On the Saturday I was allowed home. I was very uncomfortable and finding it difficult to walk properly. I put this down to the fact that there was no fluid protecting the baby and that meant it would be bumping against me. The contractions continued and became even more regular the following day. We were going to have dinner with my Mum and Dad at their house. It was a treat to be going to lie on a different sofa for a change! When there the contractions were 10 minutes apart but as the hospital hadn’t been worried the day before I decided not to worry either. Whilst eating dinner they became more regular to the stage where they were every 3 minutes. At this stage my Mum insisted we went straight back to hospital.

On arriving in labour ward I was given a speculum examination. This is the only type of examination they will do if your waters have gone to avoid infection. The doctor said I was in labour and at least 2-3 cm dilated although he couldn’t see fully. We were both terrified. We were sure it would be another false alarm ? it was much too early for our baby to be born. The next bit of bad news was that SCBU was still full and they would need to find a cot and transfer us ASAP. This couldn’t be done immediately though as I was contracting too much and had to be given drugs to slow the labour down. I was also given antibiotics in case an infection had set in. Dean was rushing around phoning people. We didn’t even have my bag with us as we’d come straight from my parent’s house. My Mum and Dad arrived with my bag at roughly the same time as the ambulance. We were relieved to hear there was a cot at St. James only 20 miles away. We were transferred with flashing lights and sirens in an impressive 19 minutes!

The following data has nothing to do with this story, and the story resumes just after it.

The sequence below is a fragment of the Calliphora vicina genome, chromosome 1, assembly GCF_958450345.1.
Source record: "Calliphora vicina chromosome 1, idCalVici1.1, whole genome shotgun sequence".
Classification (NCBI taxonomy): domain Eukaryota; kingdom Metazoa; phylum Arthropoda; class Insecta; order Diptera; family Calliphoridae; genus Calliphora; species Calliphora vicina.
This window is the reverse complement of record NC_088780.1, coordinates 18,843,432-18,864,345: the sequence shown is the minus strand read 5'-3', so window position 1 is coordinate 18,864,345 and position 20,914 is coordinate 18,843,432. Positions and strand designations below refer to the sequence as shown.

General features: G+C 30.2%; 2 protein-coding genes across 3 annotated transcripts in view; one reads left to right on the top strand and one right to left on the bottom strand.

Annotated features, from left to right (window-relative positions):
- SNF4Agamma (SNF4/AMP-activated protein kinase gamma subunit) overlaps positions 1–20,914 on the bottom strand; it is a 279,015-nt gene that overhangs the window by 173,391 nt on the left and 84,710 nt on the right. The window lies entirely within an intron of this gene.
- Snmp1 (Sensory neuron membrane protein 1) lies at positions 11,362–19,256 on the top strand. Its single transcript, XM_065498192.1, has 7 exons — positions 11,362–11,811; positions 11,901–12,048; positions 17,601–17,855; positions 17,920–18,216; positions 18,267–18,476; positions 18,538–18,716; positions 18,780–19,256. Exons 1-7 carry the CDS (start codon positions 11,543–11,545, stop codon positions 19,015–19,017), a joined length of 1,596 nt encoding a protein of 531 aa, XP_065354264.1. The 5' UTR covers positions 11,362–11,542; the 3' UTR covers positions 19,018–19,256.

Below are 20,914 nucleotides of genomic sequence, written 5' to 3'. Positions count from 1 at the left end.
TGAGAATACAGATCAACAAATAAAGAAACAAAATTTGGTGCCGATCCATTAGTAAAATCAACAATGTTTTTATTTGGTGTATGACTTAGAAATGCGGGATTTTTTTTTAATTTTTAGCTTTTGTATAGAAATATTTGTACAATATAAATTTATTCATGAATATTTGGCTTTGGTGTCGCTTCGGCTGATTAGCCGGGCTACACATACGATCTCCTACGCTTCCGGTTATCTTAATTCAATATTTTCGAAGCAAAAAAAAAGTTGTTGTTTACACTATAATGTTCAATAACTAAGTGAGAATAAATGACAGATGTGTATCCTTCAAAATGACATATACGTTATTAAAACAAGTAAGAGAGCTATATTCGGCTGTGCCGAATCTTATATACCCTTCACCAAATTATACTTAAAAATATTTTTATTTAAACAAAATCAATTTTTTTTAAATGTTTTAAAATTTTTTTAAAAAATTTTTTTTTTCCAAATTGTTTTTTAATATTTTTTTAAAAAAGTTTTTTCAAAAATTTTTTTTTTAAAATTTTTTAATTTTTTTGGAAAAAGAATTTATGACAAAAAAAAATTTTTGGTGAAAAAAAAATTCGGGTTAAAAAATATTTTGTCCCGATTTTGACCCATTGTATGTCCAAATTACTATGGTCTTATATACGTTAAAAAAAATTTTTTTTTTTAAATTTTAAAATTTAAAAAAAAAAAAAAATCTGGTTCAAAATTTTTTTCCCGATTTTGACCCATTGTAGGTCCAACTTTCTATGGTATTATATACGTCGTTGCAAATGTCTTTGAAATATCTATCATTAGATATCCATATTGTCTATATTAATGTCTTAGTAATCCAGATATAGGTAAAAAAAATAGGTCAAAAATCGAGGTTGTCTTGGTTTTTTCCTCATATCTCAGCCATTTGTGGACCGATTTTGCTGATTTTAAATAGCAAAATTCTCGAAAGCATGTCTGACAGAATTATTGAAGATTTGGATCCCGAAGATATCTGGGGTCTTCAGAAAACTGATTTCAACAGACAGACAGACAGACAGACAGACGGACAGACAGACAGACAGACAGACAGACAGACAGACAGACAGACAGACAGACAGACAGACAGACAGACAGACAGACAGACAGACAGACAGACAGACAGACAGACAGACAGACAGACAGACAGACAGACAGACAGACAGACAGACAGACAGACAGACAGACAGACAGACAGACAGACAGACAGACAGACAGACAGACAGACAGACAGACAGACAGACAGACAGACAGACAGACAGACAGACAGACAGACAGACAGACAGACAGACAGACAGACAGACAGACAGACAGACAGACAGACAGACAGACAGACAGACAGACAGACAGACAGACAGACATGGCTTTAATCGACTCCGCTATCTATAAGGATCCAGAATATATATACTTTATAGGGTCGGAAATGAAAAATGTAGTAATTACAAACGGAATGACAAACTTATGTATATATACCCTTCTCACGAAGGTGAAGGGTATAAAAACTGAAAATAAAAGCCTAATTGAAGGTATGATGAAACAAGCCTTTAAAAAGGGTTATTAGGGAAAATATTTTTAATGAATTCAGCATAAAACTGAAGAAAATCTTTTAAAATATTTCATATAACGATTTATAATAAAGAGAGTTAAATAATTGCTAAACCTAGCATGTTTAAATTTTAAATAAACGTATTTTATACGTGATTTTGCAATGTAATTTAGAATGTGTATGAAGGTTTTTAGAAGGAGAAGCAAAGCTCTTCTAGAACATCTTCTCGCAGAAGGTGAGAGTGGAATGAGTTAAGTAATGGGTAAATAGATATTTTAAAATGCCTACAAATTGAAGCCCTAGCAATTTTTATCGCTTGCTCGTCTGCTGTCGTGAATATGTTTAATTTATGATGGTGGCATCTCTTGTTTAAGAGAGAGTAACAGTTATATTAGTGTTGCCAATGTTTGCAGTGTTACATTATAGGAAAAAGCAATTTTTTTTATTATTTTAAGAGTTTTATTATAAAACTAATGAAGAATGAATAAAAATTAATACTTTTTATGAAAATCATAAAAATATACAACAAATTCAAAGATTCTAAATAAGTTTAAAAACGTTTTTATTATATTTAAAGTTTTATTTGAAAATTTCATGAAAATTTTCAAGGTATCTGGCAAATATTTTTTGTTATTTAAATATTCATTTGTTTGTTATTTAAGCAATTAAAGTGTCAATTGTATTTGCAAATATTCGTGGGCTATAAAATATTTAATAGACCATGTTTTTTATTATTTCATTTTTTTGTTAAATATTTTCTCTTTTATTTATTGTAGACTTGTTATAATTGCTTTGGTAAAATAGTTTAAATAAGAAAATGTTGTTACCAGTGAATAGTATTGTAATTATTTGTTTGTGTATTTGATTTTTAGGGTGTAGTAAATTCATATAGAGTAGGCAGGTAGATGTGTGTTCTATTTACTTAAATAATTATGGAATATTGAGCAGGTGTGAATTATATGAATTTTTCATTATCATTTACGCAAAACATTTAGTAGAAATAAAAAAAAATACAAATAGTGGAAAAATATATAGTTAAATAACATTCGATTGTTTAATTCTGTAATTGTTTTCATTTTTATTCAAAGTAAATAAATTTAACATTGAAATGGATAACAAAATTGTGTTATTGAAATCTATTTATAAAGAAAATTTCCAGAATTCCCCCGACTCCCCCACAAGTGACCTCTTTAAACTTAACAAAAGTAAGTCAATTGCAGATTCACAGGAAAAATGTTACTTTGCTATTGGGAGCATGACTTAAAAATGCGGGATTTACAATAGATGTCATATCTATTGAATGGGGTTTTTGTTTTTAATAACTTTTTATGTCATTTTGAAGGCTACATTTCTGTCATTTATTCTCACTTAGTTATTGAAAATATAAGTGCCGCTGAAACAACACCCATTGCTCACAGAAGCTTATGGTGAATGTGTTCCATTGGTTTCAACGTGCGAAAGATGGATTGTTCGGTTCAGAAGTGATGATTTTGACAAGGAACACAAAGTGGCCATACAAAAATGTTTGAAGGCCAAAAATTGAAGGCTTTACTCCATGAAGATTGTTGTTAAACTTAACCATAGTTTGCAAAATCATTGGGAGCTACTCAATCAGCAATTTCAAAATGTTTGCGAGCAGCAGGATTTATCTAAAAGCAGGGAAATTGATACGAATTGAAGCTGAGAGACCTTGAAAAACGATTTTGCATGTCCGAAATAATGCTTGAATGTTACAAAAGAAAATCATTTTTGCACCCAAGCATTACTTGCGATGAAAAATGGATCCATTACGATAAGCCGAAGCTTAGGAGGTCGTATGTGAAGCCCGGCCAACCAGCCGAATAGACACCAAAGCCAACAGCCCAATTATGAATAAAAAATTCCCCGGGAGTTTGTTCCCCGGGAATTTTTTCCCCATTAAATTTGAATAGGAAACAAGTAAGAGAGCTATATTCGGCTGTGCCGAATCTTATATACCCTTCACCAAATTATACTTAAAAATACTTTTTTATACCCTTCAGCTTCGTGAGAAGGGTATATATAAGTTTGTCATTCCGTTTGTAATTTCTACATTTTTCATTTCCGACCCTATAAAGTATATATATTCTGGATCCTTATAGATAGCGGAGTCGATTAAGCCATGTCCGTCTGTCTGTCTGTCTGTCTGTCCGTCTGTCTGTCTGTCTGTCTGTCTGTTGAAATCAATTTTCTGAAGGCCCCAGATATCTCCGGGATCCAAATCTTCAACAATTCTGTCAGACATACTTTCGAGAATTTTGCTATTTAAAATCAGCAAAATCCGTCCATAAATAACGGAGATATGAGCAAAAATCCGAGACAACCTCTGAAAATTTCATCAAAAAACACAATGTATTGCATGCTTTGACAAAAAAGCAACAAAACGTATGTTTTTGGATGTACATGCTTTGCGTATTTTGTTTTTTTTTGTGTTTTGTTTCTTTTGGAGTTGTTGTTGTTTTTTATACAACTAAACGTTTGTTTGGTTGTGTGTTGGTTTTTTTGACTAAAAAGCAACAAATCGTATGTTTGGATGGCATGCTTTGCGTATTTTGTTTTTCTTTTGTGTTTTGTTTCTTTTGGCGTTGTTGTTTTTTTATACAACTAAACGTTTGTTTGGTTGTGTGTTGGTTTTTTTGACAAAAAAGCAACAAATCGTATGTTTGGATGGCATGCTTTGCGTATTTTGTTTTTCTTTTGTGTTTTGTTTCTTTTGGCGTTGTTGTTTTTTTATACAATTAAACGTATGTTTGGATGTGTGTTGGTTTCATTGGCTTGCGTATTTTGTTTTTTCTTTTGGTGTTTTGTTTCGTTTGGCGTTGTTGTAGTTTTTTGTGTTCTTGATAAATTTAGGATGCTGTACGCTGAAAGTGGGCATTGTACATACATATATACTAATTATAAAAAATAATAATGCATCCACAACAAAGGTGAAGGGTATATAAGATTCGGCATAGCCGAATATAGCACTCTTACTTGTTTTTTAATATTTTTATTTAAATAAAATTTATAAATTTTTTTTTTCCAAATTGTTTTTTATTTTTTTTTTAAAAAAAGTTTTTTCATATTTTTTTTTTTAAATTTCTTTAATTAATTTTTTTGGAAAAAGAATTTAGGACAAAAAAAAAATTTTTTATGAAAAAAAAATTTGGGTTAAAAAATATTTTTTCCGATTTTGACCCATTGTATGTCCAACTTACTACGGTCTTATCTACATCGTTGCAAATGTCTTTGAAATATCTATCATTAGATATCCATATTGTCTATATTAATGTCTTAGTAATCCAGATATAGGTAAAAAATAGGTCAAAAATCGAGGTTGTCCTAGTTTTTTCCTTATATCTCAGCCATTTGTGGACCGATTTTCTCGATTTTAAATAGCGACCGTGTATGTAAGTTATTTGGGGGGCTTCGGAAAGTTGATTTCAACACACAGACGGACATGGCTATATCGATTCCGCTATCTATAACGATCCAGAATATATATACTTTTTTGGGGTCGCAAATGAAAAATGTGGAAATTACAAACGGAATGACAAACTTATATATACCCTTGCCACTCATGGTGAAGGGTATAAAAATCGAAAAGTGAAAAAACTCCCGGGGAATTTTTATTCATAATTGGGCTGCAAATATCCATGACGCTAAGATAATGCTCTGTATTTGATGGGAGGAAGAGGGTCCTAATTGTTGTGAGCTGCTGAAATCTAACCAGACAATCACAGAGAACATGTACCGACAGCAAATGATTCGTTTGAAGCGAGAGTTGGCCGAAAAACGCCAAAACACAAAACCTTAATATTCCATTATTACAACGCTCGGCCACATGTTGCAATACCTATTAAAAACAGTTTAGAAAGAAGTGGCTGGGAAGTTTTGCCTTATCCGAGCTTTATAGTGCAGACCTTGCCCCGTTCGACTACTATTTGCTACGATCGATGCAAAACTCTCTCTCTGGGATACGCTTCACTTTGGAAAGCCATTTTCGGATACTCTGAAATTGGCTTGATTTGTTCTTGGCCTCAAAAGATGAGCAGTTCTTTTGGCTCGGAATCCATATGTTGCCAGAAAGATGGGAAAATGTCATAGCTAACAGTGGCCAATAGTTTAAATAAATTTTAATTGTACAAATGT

I was devastated that we’d had to be transferred. After spending several weeks in our local hospital I felt like I knew the midwives and was confident that I would be well looked after. Arriving in a strange hospital when you’re in premature labour is an extremely frightening experience. The first midwife looking after us did little to ease this. She just kept asking why I wasn’t asleep and gave me 2 co-codamol for the pain! I explained that I was in a lot of pain and it was only much later that I got an injection of morphine. Although this helped she was still insistent that I should be asleep. I kept saying the pains were worse and more regular but she didn’t examine me or do much to ease my worries. I wasn’t even offered gas and air!